My husband and I split an order of yaki mandu, a bulgogi bap, and a small order of wings, which we were tipped off to order with “very hot” sauce as a special request.

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It turns out that google stars do lie. The mandu (bottom center) were nicely fried but fairly bland and only lightly stuffed with veggies. They needed a sauce and some more filling. The bulgogi bap (right) featured nice, soft beef and lots of well-cooked onions and cabbage on top of sticky rice, but it too was disappointingly plain. I threw some hot sauce on that puppy and it improved immensely. It could have used a fried egg too. There was nothing wrong with it, but I should never be able to make an ethnic dish better than people of that ethnicity who own a restaurant that serves said ethnicity’s food. This was sadly the case with the bulgogi.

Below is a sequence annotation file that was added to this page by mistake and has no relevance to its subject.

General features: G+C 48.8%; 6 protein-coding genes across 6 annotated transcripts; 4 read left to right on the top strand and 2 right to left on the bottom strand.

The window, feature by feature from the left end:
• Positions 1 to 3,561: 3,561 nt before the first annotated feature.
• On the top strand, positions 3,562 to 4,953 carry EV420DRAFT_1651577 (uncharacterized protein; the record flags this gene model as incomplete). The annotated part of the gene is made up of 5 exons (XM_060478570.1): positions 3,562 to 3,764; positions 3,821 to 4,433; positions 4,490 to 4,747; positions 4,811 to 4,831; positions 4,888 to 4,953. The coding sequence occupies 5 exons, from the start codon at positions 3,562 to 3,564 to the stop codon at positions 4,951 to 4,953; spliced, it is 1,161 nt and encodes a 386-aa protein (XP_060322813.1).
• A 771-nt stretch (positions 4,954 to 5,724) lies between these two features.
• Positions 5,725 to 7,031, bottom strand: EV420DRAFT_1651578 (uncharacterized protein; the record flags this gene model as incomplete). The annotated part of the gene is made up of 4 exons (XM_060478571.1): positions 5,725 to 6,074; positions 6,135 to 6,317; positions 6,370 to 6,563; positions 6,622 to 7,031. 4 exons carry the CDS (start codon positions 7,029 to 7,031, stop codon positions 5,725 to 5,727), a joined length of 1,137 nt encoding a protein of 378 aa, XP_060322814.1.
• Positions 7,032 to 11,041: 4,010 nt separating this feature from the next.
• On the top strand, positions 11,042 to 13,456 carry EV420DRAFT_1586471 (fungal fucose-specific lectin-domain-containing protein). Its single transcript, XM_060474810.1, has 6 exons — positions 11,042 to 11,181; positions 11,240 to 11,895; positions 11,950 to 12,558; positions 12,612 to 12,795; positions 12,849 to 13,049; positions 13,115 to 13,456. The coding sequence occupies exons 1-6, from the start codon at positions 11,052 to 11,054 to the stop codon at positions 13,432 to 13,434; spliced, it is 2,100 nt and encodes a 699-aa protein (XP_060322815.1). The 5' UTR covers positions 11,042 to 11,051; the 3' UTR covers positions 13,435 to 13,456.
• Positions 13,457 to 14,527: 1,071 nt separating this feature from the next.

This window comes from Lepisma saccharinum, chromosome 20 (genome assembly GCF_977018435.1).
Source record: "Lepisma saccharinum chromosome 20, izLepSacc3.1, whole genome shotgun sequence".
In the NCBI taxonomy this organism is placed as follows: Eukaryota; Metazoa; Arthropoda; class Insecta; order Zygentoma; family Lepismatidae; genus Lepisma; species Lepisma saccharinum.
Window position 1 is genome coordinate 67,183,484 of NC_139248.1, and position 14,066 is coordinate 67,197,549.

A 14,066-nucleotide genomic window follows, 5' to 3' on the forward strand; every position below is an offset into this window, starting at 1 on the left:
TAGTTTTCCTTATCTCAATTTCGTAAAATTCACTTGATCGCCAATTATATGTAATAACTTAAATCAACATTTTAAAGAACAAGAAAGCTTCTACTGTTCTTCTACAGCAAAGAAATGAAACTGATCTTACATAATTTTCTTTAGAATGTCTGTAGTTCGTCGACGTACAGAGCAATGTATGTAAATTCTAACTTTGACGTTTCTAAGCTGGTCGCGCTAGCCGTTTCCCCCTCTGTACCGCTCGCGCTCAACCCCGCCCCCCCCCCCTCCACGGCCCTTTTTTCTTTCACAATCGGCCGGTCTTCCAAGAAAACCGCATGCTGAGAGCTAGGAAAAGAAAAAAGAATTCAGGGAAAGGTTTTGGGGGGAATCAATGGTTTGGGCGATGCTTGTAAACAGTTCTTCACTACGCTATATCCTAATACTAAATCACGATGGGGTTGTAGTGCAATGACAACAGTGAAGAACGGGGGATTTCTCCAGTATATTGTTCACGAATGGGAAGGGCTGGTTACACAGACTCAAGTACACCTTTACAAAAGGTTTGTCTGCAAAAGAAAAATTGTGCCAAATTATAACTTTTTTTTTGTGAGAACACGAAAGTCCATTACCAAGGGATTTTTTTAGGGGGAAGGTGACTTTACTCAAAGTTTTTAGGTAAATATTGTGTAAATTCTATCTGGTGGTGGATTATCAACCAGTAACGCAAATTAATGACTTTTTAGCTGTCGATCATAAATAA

Perhaps unsurprisingly, Kochix only really shined in the execution of the wings. They were fried to crunchy perfection. The meat inside was moist. The special extra-hot sauce was as advertised: sweet, tangy, and nose-runningly spicy, if extremely messy.

Price: $10 per person.

Bottom line: I can really only recommend the wings, which were outstanding. I wish they served tenders as well because sometimes you just don’t feel like getting sauce everywhere on your body and don’t really feel like working hard for your food. Were I to rate the meal as a whole on google, I’d probably give 2.85 stars (that seems right). Only the wings were deserving of 4.5

[The New] Zenebech!

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The old Zenebech would have made my “always yes” list but it closed about a year ago (RIP) and I thought all was lost. It was only last night, during an outing in AdMo, that I coincidentally noticed the NEW Zenebech in its fancy new location on 18th Street, so we headed there tonight. I was really worried about not getting a table because seating was tight in their old U Street location, so we arrived at around 6 to a nearly empty restaurant.